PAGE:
Grey Reef Flushing Flows March 28th– April 6th, 2020
For those of you that are not familiar with the annual Grey Reef Flush let me give you a little insight. The Grey Reef section of the North Platte River is a “tailwater” section meaning it is located behind a dam. In a freestone river meaning a river with no dam rivers will flood or rise in flow during the runoff season. As you can imagine a dam limits the abilities of this natural occurring high water event so the Wyoming Game and Fish along with the Bureau of Reclamation conduct a man-made purge of the system. This “Flushing Flow” has many benefits and they include: removing trash and debris and the removal of sediment. The Removal of sediment allows for a greater success rate during the spawn of Rainbow’s and Cutthroat trout. This is a proven model and has greatly increased the health and trout population of the river and entire river ecosystem for many years now.
This year’s flush will be slightly different than in years past. The Afterbay (the section of river between Alcova Dam downstream to Grey Reef Dam) will be drained to the old river channel for three days prior to the flush, starting March 25 in order to remove sediment deposits interfering with Grey Reef Dam and allowing for maintenance of the Dam. A large amount of sediment will be expelled following the work being done, sediment will affect water clarity on the Grey Reef section of the river and downstream.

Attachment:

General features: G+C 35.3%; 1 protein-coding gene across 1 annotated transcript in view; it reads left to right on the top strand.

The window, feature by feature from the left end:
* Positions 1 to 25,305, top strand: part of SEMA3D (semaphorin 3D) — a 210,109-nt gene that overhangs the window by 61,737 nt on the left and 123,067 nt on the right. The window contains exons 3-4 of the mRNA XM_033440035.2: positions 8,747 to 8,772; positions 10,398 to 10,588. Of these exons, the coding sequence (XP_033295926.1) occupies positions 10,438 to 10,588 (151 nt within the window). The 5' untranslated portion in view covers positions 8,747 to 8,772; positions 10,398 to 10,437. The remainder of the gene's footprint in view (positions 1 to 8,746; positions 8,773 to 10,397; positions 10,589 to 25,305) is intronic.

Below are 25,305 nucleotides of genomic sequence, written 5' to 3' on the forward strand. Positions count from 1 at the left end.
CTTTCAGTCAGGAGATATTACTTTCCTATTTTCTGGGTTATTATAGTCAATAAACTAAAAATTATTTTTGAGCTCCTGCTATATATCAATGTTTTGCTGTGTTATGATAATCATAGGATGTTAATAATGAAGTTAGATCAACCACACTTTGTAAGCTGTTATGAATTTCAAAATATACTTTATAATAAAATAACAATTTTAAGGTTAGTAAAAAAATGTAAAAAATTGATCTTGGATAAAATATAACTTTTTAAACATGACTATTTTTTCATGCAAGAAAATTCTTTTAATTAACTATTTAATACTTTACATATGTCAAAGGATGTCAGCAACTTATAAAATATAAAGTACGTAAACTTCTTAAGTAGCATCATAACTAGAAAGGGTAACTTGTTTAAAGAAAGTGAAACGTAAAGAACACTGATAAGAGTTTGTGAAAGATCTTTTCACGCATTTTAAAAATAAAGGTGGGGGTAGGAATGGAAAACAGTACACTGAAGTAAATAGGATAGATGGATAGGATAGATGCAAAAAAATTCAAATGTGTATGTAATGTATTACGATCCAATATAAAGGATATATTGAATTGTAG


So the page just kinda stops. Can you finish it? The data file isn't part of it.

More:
This year we will have a ten day flush, with fluctuating flows from Grey Reef Dam and downstream beginning on Saturday March 28 and ending on Monday April 6. Flows will go from 500 CFS (cubic feet per second) to 4,000 CFS throughout the 24 hour day. The flow schedule will be as follows:
HOURS Outflow (in CFS)
00:01- 01:00 500
01:00- 03:00 2000
03:00- 07:00 4000
07:00- 08:00 3000
08:00- 09:00 2000
09:00- 10:00 1000
10:00- 00:00 500
*Schedule may change due to river ice Anglers and others are encouraged to use caution when on or near the North Platte River during flushing flows, especially when wading.
Starting April 1, Alcova Reservoir will be raised by 10 feet at a rate of 5 inches per day.
If you are looking at fishing during this time frame I would not be concerned and fishing toward the back end of the flush can be very good. If you are looking at fishing Grey Reef toward the end of the month, I would encourage you to look for other opportunities such as Fremont Canyon or the Miracle Mile or the Big Horn. For those of you that have a trip planned or would be looking at fishing the Reef that first week of April you are in luck. The Flush provides an increase in food such as crawfish, leeches, worms, scuds, and other insects. This will lead to fish being aggressive and gorging themselves of the abundance of food. We often have clients ask or target the back half of the flush for these reasons.